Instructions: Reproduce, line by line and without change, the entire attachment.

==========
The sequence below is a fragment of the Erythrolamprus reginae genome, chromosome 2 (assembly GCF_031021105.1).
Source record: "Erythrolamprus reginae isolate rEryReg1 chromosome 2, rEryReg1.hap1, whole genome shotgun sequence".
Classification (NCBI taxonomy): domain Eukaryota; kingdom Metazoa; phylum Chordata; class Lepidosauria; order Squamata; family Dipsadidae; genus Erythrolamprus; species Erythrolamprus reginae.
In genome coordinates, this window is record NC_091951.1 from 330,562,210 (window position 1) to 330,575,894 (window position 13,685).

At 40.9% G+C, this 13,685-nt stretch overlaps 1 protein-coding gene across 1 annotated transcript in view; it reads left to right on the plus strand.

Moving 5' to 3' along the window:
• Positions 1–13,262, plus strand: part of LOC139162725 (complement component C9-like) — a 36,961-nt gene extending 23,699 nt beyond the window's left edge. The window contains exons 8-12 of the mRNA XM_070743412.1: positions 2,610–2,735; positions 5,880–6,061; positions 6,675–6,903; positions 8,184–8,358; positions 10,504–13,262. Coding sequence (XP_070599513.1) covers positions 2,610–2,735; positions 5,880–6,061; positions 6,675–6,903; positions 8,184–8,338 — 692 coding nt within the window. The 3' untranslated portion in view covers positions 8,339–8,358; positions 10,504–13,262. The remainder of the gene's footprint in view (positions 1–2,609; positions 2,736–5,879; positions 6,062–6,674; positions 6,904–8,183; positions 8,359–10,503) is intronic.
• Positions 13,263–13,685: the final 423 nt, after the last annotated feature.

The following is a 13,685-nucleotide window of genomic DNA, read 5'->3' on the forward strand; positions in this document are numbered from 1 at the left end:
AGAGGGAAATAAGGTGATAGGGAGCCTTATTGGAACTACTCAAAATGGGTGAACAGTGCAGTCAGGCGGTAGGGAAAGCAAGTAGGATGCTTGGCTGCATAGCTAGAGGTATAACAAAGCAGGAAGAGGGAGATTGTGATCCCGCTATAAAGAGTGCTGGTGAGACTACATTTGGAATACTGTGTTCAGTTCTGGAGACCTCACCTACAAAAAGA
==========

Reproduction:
The sequence below is a fragment of the Erythrolamprus reginae genome, chromosome 2 (assembly GCF_031021105.1).
Source record: "Erythrolamprus reginae isolate rEryReg1 chromosome 2, rEryReg1.hap1, whole genome shotgun sequence".
Classification (NCBI taxonomy): domain Eukaryota; kingdom Metazoa; phylum Chordata; class Lepidosauria; order Squamata; family Dipsadidae; genus Erythrolamprus; species Erythrolamprus reginae.
In genome coordinates, this window is record NC_091951.1 from 330,562,210 (window position 1) to 330,575,894 (window position 13,685).

At 40.9% G+C, this 13,685-nt stretch overlaps 1 protein-coding gene across 1 annotated transcript in view; it reads left to right on the plus strand.

Moving 5' to 3' along the window:
• Positions 1–13,262, plus strand: part of LOC139162725 (complement component C9-like) — a 36,961-nt gene extending 23,699 nt beyond the window's left edge. The window contains exons 8-12 of the mRNA XM_070743412.1: positions 2,610–2,735; positions 5,880–6,061; positions 6,675–6,903; positions 8,184–8,358; positions 10,504–13,262. Coding sequence (XP_070599513.1) covers positions 2,610–2,735; positions 5,880–6,061; positions 6,675–6,903; positions 8,184–8,338 — 692 coding nt within the window. The 3' untranslated portion in view covers positions 8,339–8,358; positions 10,504–13,262. The remainder of the gene's footprint in view (positions 1–2,609; positions 2,736–5,879; positions 6,062–6,674; positions 6,904–8,183; positions 8,359–10,503) is intronic.
• Positions 13,263–13,685: the final 423 nt, after the last annotated feature.

The following is a 13,685-nucleotide window of genomic DNA, read 5'->3' on the forward strand; positions in this document are numbered from 1 at the left end:
AGAGGGAAATAAGGTGATAGGGAGCCTTATTGGAACTACTCAAAATGGGTGAACAGTGCAGTCAGGCGGTAGGGAAAGCAAGTAGGATGCTTGGCTGCATAGCTAGAGGTATAACAAAGCAGGAAGAGGGAGATTGTGATCCCGCTATAAAGAGTGCTGGTGAGACTACATTTGGAATACTGTGTTCAGTTCTGGAGACCTCACCTACAAAAAGA